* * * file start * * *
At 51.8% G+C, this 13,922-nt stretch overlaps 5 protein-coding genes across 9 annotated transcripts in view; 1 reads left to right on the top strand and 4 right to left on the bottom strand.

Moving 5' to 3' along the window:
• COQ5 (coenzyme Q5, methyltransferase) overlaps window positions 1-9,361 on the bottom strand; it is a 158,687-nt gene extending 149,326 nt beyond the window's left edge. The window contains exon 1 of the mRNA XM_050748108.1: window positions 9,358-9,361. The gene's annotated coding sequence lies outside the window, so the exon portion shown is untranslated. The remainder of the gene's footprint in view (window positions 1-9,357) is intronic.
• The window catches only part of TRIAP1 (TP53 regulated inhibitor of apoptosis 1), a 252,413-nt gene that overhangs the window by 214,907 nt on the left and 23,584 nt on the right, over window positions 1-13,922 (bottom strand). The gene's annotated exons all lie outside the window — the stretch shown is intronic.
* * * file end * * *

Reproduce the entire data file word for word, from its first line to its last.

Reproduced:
At 51.8% G+C, this 13,922-nt stretch overlaps 5 protein-coding genes across 9 annotated transcripts in view; 1 reads left to right on the top strand and 4 right to left on the bottom strand.

Moving 5' to 3' along the window:
• COQ5 (coenzyme Q5, methyltransferase) overlaps window positions 1-9,361 on the bottom strand; it is a 158,687-nt gene extending 149,326 nt beyond the window's left edge. The window contains exon 1 of the mRNA XM_050748108.1: window positions 9,358-9,361. The gene's annotated coding sequence lies outside the window, so the exon portion shown is untranslated. The remainder of the gene's footprint in view (window positions 1-9,357) is intronic.
• The window catches only part of TRIAP1 (TP53 regulated inhibitor of apoptosis 1), a 252,413-nt gene that overhangs the window by 214,907 nt on the left and 23,584 nt on the right, over window positions 1-13,922 (bottom strand). The gene's annotated exons all lie outside the window — the stretch shown is intronic.